“When we’re dealing with little kids – imagine first graders that haven’t seen each other for a couple of weeks. They’re going to want to be hugging each other and running off with each other,” she said, adding some of those smaller schools have one or two teachers on site to manage groups of students. “I don’t like the potential for exposure for my families and students.”

The board did not approve a blanket policy for school openings, though it may address it at the next meeting today, Wednesday. Graduation may also be discussed at that time.

The public health guidelines can be viewed at https://beaverheadcounty.org/wp-content/uploads/2020/04/Directive-Phase-.... Outdoor-042420-.pdf .

Virus cases, deaths continue to rise

There were 451 cases and 15 deaths as of Tuesday in Montana, with the newest cases in Cascade and Yellowstone counties. That compares to 437 cases and 12 deaths as of last week at the same time.

There were 957,875 cases and 53,922 deaths reported as of Sunday, according to the U.S. Centers for Disease Control and Prevention (CDC).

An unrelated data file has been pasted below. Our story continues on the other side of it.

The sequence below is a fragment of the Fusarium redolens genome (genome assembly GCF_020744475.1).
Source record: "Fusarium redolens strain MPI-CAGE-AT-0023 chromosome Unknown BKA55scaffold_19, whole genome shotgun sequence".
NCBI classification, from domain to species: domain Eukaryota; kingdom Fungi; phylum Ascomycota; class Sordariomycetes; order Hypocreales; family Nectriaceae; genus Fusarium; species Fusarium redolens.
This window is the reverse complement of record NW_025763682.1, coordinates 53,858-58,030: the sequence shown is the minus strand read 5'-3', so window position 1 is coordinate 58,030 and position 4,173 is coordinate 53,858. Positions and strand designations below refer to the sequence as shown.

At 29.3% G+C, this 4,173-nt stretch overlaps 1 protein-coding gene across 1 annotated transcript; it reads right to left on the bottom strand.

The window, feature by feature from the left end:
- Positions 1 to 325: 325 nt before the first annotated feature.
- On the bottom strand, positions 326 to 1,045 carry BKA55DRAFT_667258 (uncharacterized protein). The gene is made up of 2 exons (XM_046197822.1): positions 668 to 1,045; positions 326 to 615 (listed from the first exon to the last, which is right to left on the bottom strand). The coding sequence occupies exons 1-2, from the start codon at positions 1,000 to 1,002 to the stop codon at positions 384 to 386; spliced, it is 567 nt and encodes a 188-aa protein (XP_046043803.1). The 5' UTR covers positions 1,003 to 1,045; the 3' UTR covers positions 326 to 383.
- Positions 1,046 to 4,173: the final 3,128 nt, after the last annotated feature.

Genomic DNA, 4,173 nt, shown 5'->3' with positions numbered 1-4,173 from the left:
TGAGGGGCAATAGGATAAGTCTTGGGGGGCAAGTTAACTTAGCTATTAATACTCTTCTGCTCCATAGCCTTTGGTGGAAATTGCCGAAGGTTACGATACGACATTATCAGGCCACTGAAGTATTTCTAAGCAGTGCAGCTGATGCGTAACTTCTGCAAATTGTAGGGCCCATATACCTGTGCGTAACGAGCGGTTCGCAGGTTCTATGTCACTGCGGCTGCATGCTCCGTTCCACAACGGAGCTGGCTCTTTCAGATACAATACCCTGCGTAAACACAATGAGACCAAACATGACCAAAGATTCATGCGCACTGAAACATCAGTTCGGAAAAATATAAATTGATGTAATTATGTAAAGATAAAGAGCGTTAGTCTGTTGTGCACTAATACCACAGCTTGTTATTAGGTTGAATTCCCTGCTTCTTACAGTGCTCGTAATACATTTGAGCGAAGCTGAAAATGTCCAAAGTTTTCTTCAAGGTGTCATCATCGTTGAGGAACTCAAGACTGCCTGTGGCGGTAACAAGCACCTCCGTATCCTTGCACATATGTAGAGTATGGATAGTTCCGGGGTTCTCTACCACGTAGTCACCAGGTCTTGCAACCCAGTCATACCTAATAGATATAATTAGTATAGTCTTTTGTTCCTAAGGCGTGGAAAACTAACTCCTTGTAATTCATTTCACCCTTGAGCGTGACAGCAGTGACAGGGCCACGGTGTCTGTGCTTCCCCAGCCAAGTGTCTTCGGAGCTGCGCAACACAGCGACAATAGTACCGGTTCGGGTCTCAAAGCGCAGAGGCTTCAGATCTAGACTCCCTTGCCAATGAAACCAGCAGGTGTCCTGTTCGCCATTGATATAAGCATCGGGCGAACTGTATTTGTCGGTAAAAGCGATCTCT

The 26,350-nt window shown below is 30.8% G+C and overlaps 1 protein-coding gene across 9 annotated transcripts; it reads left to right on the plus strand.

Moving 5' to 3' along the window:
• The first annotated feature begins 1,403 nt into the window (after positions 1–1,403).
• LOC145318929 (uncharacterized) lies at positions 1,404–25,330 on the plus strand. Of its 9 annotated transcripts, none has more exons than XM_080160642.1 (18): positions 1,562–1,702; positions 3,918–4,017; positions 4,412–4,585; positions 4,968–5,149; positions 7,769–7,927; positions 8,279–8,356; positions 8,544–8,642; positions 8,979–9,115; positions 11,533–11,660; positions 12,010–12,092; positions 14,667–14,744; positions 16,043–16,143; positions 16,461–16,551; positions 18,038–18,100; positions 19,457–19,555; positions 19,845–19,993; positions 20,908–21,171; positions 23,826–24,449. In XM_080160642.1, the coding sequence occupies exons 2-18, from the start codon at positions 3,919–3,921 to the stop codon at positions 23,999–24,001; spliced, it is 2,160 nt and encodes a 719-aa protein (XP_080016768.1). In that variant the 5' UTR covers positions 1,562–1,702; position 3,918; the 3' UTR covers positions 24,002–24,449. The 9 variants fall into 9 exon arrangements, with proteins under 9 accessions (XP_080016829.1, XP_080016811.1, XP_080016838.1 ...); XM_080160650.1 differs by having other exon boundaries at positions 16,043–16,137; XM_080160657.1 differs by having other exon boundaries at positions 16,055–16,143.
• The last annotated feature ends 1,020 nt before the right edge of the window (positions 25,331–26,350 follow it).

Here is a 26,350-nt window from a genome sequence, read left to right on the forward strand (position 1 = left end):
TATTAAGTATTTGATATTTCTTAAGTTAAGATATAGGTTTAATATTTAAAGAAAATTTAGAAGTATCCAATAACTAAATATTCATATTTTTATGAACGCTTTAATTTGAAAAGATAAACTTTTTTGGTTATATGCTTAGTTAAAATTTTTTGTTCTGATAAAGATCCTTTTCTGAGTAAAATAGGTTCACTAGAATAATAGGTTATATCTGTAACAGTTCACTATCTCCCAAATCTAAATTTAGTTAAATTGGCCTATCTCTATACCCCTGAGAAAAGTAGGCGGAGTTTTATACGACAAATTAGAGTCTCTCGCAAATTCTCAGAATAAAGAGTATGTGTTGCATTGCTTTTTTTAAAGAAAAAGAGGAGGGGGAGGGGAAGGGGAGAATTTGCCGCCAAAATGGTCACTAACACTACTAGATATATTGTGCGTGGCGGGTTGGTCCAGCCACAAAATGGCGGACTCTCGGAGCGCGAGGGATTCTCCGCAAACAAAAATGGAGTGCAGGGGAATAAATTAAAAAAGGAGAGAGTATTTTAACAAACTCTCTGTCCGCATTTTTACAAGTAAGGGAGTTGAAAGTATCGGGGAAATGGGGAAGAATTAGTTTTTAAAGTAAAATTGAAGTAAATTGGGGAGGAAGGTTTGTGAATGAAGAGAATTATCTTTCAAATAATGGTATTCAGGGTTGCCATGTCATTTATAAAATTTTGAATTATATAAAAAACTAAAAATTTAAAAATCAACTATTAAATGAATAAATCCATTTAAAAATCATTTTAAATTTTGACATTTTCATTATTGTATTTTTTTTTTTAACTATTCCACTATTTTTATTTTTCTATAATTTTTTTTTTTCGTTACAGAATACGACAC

There have been no new cases or deaths in Beaverhead or Madison counties.

The CDC listed more possible symptoms of COVID-19 to watch for, which include fever, cough, shortness of breath or difficulty breathing, chills, repeated shaking with chills, muscle pain, headache, sore throat, and a new loss of taste or smell. The symptoms may appear two- to 14 days after exposure to the virus.

Bullock said when announcing the phased reopening plan that the coronavirus will continue to circulate until an effective treatment is devised, and he expects there will be more cases. Bullock said the reopening plan tries to balance community safety while ensuring the economy continues to function. He also stressed personal responsibility among Montanans and visitors will determine how well the phasing works.

Bullock did not set a time frame on when phase two – the more relaxed guidelines for businesses and gatherings – would begin, adding that it depends on data and public safety.

For more information, visit covid19.mt.gov .